Private equity firms also have the resources, either in talent or capital, to address problems as they arise. They can anticipate liquidity issues heading their way and do something about them before it becomes a genuine threat to cashflows and debt service. All of that contributes to a lower default rate among sponsor-backed companies in this space.

GS: I’d also argue that smaller sponsor-backed deals in which only one or two lenders are involved can be more nimble. It’s easier to build a consensus around a particular direction. If a sponsor needs additional funding, we make one or two calls and can quickly make a decision.

In contrast, larger transactions might have more capital to tap, but complex capital structures make those negotiations much harder to manage. In a club deal, there might be competing priorities. The sponsor may need to compile a stack of six to 10 lenders, and that starts to feel like a market onto itself. Our world is rooted in close relationships with certain sponsors because we’re often the only lender.

“Smaller sponsor-backed deals in which only one or two lenders are involved can be more nimble”

Garrett Stephen

Further, pricing is a relationship game in this space, and many sponsors place a premium on working with a lender they know. Someone who has been in the trenches with them on previous deals and has proved their value as a partner is likely to have an edge over an unknown provider who is simply offering a lower rate.

The relationship factor is how we believe we can win the day, even at a higher price. Often, we look to deepen our relationships with sponsors by looking at other ways we can work with them or by lending guidance on portfolio companies we’re not involved with.

MH: We all have experience in our careers underwriting unsponsored cashflow loans, and we know how volatile they can be. Our goal is to deliver favourable risk-adjusted returns on cashflow loans to our investor base by focusing on sponsored transactions.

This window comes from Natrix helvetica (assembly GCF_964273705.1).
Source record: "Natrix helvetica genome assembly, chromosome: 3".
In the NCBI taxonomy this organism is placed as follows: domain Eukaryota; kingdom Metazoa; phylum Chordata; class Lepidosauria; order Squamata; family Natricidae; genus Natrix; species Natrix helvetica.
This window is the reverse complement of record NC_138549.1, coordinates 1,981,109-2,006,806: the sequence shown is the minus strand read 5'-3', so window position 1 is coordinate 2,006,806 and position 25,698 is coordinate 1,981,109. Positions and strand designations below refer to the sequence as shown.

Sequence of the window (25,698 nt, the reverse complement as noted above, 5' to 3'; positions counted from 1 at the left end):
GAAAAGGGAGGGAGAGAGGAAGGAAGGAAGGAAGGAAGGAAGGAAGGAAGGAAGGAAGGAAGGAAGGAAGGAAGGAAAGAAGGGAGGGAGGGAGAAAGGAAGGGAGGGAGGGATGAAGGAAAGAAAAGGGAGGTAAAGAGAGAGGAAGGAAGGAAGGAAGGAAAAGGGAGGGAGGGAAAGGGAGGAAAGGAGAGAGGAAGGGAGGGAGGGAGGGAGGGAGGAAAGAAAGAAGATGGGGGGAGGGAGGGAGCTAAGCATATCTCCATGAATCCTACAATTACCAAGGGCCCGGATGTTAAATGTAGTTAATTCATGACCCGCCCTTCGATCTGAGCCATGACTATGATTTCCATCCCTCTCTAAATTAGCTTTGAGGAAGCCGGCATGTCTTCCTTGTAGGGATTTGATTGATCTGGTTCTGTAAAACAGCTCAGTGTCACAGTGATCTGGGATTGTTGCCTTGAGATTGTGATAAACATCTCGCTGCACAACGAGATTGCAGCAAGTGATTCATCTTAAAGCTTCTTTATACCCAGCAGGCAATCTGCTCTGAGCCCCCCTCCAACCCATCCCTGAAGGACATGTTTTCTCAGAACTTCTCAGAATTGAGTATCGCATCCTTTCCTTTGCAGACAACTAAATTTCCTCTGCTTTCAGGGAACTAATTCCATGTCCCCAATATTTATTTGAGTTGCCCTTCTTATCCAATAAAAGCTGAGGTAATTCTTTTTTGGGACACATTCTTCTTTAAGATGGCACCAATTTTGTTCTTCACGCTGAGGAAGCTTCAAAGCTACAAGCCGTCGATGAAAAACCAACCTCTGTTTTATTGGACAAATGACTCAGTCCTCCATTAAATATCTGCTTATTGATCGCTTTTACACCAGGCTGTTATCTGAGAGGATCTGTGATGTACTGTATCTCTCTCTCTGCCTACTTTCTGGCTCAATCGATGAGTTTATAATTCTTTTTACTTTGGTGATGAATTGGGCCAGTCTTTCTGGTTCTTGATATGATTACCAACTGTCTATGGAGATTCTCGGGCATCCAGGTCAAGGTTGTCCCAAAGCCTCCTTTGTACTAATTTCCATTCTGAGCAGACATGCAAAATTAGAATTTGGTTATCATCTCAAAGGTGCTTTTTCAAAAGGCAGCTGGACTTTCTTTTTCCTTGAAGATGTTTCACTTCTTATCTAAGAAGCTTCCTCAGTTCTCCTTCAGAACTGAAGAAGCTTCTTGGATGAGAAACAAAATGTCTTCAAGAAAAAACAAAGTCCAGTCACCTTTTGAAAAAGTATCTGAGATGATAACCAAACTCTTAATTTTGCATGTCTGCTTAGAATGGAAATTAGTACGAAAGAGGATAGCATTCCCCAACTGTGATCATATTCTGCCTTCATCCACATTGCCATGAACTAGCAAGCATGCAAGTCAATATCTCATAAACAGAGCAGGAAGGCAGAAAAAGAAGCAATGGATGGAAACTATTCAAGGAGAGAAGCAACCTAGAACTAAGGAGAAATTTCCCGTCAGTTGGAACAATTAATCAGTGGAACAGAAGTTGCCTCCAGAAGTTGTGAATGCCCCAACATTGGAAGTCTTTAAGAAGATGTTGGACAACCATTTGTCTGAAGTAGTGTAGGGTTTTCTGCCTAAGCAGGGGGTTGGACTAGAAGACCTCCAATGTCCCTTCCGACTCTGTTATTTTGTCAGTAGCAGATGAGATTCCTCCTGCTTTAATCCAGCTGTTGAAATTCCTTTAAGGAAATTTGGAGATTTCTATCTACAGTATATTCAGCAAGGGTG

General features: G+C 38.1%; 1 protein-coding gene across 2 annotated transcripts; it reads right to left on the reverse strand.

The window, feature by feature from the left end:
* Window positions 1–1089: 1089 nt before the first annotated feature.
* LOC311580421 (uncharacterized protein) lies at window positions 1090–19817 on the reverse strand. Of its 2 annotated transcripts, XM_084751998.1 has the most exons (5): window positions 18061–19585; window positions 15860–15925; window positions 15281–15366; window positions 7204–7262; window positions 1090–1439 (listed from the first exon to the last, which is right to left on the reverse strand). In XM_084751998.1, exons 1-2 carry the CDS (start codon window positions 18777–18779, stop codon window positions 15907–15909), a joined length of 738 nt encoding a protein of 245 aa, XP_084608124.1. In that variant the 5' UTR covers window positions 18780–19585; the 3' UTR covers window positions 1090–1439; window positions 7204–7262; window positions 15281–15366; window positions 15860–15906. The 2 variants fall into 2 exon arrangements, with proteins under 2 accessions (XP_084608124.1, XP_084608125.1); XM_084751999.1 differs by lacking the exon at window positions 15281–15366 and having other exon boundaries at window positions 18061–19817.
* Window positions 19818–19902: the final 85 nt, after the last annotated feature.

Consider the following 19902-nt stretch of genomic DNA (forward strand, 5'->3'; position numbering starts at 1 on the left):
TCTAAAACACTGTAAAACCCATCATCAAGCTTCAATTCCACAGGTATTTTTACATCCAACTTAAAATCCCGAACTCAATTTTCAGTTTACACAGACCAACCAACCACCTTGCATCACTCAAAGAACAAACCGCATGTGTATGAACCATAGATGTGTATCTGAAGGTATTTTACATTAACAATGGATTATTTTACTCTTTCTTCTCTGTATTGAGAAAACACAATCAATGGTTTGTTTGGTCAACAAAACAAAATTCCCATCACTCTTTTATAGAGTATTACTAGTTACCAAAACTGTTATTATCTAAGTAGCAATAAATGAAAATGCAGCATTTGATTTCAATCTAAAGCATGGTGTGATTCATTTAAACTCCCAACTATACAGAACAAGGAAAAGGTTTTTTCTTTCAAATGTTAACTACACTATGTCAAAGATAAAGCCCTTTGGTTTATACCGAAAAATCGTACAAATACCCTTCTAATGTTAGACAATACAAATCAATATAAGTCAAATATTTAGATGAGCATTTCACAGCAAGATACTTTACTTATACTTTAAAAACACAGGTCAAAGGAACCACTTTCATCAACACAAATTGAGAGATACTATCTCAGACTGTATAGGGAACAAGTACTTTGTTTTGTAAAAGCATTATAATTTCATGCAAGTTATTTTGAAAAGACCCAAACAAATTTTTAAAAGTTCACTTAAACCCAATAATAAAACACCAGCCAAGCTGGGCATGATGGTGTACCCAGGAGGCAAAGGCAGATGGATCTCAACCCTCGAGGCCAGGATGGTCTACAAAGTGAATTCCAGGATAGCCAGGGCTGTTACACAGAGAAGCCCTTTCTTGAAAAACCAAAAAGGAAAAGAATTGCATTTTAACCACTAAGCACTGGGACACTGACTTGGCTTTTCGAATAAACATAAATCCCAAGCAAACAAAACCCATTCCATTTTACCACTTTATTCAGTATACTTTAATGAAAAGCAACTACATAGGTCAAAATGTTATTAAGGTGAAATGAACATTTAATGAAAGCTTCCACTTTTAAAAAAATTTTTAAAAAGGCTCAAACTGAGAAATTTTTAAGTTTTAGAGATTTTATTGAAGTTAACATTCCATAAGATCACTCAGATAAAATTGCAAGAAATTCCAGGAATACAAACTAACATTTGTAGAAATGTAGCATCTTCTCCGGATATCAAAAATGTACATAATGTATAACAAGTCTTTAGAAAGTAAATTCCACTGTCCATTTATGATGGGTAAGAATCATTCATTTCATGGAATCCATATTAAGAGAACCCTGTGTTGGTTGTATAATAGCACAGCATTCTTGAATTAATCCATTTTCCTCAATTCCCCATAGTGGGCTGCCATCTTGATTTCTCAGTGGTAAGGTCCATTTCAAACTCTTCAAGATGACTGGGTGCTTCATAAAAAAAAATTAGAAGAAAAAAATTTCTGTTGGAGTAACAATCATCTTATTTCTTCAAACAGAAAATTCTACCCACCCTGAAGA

While the rates on some unsponsored deals may look more attractive, history suggests they also will involve more losses and require more internal resources to ultimately get repaid. All in, we think the sponsored core mid-market is the sweet spot for us and our investors.

What do you expect for mid-market direct lending going forward?

MH: As long as the market and macro environments remain somewhat volatile, it’s hard to see a significant rebound in M&A activity or new-loan volume. That said, lower volumes aren’t necessarily the end of the world. A well-underwritten portfolio in the low volume years following the global financial crisis, for example, still had the ability to generate strong returns.

While pinpointing a specific catalyst to get the market back to ‘normal’ may be a challenge, I’m confident the market at some point will find the level at which the deal economics work for borrowers, lenders and sponsors, and we’ll be back off to the races.

Either way, we intend to maintain our stringent underwriting standards, leaning on our decades of experience providing capital in the mid-market space. Good markets or bad, we are not going to lend money just for the sake of it.

Michelle Handy is direct lending deputy CIO and Garrett Stephen is co-head of origination and structuring at First Eagle Alternative Credit